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Mexico City In Images

Must-See Churches in Mexico City

November 25, 2016

Whether you are religious or not, churches are often worth a visit for their stunning architecture and opulent decoration. On hot days, taking refuge in a cool church for a few minutes is very welcome! Although the presence of churches in Mexico and their placement on top of important Aztec sites could be resented by some, the majority of the Mexican population (a whopping 80%) identify as Roman Catholic, making Mexico the second largest Catholic population in the world after Brazil. The trend shows a growing number of Protestant and Evangelical Christians, and a very slow decline in Catholics. However, with a population estimated to be nearing 120 million, Mexico still needs a lot of churches, regardless of denomination! 

Here is our pick of churches in Mexico City that you should take time to visit! Some are well-known, others a little more off the beaten track. 

Catedral Metropolitana

A must for any tourist, the Catedral Metropolitana is hard to miss, with pride of place overlooking the Zocalo. Built atop the Templo Mayor (which has been partly excavated and is visible round the back of the cathedral), this impressive structure took around 250 years to reach its current state, with sections being added during that time around the original church. Inside, 14 of the 16 chapels are open to the public, each celebrating a particular saint. The two bell towers are home to 25 bells, one of which has had its clapper removed and is known as ‘the mute one’, following the death of a bell ringer who was killed by the bell swinging and hitting him in the head. Find it in the Zocalo!

Basilica de Guadalupe

Technically now two basilicas, the old and new stand side by side. The original church on the right was built after  it is said Our Lady of Guadalupe appeared to Saint Juan Diego Cuauhtlatoatzin, not once, but four times in December 1531. The basilica became and remains the most important pilgrimage site for Roman Catholics around the world. The original basilica began sinking due to poor foundations and was closed – however the new ‘futuristic’ basilica you can see on the left was built to accommodate worshippers. After extensive works, visitors and pilgrims can now visit the original basilica, where it is said Saint Juan’s cloak with the image of Guadalupe is held. Find it in Tepeyac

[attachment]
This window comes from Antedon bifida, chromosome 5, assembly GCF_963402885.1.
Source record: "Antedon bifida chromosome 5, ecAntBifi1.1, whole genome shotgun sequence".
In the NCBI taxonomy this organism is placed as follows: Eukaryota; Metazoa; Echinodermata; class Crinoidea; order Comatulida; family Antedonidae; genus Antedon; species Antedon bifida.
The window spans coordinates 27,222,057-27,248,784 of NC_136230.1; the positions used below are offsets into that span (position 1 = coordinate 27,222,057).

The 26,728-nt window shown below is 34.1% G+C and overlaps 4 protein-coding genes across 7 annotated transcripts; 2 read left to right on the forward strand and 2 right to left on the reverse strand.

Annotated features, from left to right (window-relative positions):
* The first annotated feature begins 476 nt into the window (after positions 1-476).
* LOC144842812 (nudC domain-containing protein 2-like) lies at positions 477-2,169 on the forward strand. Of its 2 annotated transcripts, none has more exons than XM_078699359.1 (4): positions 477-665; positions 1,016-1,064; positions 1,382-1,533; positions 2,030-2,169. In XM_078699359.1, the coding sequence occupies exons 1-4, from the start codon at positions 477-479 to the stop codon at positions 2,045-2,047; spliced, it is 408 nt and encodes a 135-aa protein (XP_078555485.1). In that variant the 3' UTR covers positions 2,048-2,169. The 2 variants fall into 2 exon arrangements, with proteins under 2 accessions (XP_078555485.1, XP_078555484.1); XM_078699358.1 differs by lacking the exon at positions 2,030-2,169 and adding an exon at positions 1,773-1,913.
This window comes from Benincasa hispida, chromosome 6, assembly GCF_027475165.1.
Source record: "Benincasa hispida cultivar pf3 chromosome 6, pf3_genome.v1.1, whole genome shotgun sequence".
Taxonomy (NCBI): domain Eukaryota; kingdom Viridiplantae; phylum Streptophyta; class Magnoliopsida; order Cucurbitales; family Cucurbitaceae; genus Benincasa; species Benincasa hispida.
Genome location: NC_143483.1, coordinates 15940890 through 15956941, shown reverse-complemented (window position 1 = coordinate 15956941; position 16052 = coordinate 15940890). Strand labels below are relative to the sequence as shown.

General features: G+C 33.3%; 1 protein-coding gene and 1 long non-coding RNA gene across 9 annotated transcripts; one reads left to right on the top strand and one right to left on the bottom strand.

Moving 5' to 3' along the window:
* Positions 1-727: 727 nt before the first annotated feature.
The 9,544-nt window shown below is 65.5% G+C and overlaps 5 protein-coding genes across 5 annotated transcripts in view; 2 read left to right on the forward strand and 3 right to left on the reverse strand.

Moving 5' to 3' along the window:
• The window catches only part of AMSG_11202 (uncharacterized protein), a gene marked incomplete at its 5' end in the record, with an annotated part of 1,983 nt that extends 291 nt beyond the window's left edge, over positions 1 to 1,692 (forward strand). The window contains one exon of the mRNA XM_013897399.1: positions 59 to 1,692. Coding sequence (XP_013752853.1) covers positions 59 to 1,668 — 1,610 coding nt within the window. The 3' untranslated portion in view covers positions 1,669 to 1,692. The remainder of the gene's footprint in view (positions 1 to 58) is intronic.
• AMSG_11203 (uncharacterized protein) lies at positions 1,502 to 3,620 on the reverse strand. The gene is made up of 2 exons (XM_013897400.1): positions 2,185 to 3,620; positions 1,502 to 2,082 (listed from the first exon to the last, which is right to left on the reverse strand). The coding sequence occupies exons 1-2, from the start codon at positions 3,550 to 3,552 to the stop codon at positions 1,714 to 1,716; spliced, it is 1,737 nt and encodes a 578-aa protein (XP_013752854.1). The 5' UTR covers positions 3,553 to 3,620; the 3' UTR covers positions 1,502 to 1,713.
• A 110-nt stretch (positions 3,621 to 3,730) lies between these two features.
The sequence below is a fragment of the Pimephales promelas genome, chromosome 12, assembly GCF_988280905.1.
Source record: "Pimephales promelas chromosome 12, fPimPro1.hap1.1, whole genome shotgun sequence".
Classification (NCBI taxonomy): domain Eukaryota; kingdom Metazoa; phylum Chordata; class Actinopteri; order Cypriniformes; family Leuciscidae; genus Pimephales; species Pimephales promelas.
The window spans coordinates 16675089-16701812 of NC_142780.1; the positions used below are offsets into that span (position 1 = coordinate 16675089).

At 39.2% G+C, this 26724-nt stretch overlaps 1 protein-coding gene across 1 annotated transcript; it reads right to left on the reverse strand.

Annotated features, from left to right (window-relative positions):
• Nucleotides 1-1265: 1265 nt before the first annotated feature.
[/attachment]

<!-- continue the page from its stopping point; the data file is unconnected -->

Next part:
Iglesia de Santo Domingo

Three block north of the Catedral Metropolitana, you can find the splendid Santo Domingo church. Originally the site was built as the first monastery in ‘New Spain’ in 1526 following the Spanish conquest. Two more churches were added to the site and the foundations were strengthened to leave us what we can see today. The style of the church is considered ‘Mexican Baroque’ and the inside is in the shape of Latin cross. Visitors can see stone figures of saints inside, oil paintings and carved cherubs. Find it in the city center

La Profesa

Also known as the Temple of San Felipe Neri, ‘La Profesa’ is nestled in the heart of the city. It’s facade is an example of the change in style from a conservative Baroque to a more flamboyant Baroque, visible in the intricate outside workings and stone contrasts. The church was recently the site for the discussions in the beatification of Juan Diego, the now Saint who Guadalupe appeared to. Inside the church, an art collection spanning three centuries in held, with works by Mexican artists such as Cristobal de Villalpando. Find the church at the corner of Madero and Isabel de la Catolica

Ex-Templo de San Hipolito

Located at the corner of Reforma and Hidalgo, this church is a homage to the Spanish fighters who fell against the Aztecs in the Battle of the Sad Night in 1521. The church is also known as the Temple of San Judas Tadeo, as the most revered image of Saint Judas is held here. On October 28th, the day of Saint Judas, people flock to this church to pray for his help with finding a job or resolving their financial problems. In fact, the church holds a mass for this purpose on the 28th of each month, and you may see worshippers bringing their wooden Saint Judas carvings covered in rosaries and dressed in his colors of green and white. Find the temple here

Iglesia de San Juan Bautista

In the center of the charming Coyoacan, this church stands tall and proud as a symbol of Hispanic Baroque architecture. It was one of the first churches to be built by the Spanish, although little remains of the original apart from the outside. The inside was renovated in the 20th century and is spectacular, in particular the ceiling! Find the church in Coyoacan

More churches to add to the list? Let us know in this discussion forum!

Images are accredited to Jeff Kramer, Sam Kelly, Lawrence OP, Only Charlie, Patricia Alzuarte Diaz, and Paola Farrera in accordance with Creative Commons guidelines. 

by The Angloinfo Mexico City Blog Team. Find out more about The Angloinfo Mexico City Blog Team here.